The Vale of Cedars eBook

Grace Aguilar
This eBook from the Gutenberg Project consists of approximately 347 pages of information about The Vale of Cedars.

“I will not!” burst impetuously from Arthur, as he suddenly flung himself at her feet.  “Marie, I will not leave thee thus; say but that some unforeseen circumstances, not thine own will, made thee the wife of this proud Spaniard; say but that neither thy will nor thy affections were consulted, that no word of thine could give him hope he was beloved—­that thou lovest me still; say but this, and I will bless thee!”

“Ask it not, Senor Stanley.  The duty of a wife would be of itself sufficient to forbid such words; with me gratitude and reverence render that duty more sacred still.  Wouldst thou indeed sink me so low as, even as a wife, to cease to respect me?  Rise, Senor Stanley! such posture is unsuited to thee or me; rise, and leave me; we must never meet alone again.”

Almost overpowered with contending emotions, as he was, there was a dignity, the dignity of truth in that brief appeal, which Arthur vainly struggled to resist.  She had not attempted a single word of exoneration, and yet his reproaches rushed back into his own heart as cruel and unjust, and answer he had none.  He rose mechanically, and as he turned aside to conceal the weakness, a deep and fearful imprecation suddenly broke from him; and raising her head, Marie beheld her husband.

Every softened feeling fled from Stanley’s breast; the passionate anger which Marie’s words had calmed towards herself, now burst fourth unrestrained towards Morales.  His sudden appearance bringing the conviction that he had played the spy upon their interview, roused his native irritation almost into madness.  His sword flew from its scabbard, and in fearful passion he exclaimed—­“Tyrant and coward!  How durst thou play the spy?  Is it not enough that thou hast robbed me of a treasure whose value thou canst never know? for her love was mine alone ere thou earnest between us, and by base arts and cruel force compelled her to be thine.  Ha! wouldst thou avoid me? refuse to cross my sword!  Draw, or I will proclaim thee coward in the face of the whole world!”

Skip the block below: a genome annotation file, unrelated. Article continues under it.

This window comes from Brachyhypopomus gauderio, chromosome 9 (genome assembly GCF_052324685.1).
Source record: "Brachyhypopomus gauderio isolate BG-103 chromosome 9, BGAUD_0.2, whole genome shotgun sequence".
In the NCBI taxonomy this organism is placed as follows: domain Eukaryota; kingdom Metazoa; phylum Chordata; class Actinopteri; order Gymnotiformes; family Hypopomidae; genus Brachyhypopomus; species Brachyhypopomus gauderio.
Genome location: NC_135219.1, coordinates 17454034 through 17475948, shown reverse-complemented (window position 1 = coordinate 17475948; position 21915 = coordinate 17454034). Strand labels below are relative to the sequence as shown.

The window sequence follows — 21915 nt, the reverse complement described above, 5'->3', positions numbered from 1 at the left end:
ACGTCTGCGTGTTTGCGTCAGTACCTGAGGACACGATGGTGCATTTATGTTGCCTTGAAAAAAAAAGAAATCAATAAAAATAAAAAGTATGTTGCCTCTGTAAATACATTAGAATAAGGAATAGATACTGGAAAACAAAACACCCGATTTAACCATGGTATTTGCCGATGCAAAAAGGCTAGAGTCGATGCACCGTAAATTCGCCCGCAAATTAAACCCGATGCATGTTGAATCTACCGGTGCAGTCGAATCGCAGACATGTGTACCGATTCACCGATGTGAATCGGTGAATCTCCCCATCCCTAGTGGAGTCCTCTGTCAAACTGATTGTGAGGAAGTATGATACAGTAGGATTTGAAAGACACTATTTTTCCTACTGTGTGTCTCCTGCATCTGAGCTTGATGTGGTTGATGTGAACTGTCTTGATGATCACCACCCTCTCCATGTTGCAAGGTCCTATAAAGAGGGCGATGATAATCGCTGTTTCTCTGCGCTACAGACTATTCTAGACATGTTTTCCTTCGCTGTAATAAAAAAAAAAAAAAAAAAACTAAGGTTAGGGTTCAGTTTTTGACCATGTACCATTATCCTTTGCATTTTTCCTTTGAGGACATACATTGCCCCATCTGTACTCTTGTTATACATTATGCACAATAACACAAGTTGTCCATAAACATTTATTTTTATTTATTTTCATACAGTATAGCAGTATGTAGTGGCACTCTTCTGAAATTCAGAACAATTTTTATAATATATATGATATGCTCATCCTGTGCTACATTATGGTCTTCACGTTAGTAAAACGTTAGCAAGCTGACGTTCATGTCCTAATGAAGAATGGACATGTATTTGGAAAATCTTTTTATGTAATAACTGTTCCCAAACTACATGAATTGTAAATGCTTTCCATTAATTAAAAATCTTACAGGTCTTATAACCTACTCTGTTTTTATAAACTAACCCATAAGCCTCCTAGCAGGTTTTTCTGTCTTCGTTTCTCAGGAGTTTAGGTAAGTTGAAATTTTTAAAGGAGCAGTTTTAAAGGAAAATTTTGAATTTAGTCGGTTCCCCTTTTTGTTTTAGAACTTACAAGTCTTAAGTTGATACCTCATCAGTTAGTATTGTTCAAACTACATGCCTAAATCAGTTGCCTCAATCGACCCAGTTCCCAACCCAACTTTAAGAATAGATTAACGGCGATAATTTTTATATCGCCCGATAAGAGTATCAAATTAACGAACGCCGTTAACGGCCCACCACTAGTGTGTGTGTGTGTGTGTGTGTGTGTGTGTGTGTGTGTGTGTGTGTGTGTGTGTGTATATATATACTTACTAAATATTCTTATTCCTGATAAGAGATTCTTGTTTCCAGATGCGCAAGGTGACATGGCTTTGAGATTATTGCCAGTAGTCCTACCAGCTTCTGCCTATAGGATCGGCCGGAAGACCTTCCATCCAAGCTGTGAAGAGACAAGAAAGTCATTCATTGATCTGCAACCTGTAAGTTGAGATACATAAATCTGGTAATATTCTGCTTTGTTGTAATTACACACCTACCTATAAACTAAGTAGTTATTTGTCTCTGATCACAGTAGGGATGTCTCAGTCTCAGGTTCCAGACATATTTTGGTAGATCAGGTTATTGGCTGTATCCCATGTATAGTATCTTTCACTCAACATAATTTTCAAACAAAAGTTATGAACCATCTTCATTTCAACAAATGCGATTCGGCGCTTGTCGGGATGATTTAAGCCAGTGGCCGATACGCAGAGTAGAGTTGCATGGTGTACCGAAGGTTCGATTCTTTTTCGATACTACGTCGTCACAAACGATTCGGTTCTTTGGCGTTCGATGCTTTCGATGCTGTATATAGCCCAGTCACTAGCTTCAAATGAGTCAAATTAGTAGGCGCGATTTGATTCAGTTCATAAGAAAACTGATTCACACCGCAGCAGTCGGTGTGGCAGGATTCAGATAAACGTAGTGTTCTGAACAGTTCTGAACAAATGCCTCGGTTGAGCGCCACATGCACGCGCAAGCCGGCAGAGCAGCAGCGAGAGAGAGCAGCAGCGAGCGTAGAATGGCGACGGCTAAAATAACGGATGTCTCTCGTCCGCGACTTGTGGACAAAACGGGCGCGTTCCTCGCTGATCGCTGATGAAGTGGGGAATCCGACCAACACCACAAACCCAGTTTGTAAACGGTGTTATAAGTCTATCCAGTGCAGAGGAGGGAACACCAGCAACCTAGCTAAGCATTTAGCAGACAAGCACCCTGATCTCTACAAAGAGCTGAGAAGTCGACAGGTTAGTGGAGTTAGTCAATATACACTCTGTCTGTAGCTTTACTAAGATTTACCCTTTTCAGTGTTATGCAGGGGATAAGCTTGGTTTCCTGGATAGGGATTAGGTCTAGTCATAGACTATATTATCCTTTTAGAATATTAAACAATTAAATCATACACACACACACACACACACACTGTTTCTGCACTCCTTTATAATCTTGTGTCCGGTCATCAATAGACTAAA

With a faint cry, Marie had thrown herself between them; but strength failed with the effort, and she would have fallen had not Morales upheld her with his left arm.  But she had not fainted; every sense felt wrung into unnatural acuteness Except to support her, Morales had made no movement; his tall figure was raised to its fullest height, and his right arm calmly uplifted as his sole protection against Arthur.  “Put up your sword,” he said firmly, and fixing his large dark eyes upon his irritated adversary, with a gaze far more of sorrow than of anger, “I will not fight thee.  Proclaim me what thou wilt.  I fear neither thy sword nor thee.  Go hence, unhappy boy; when this chafed mood is past, thou wilt repent this rashness, and perchance find it harder to forgive thyself than I shall to forgive thee.  Go; thou art overwrought.  We are not equals now.”

Project Gutenberg
The Vale of Cedars from Project Gutenberg. Public domain.
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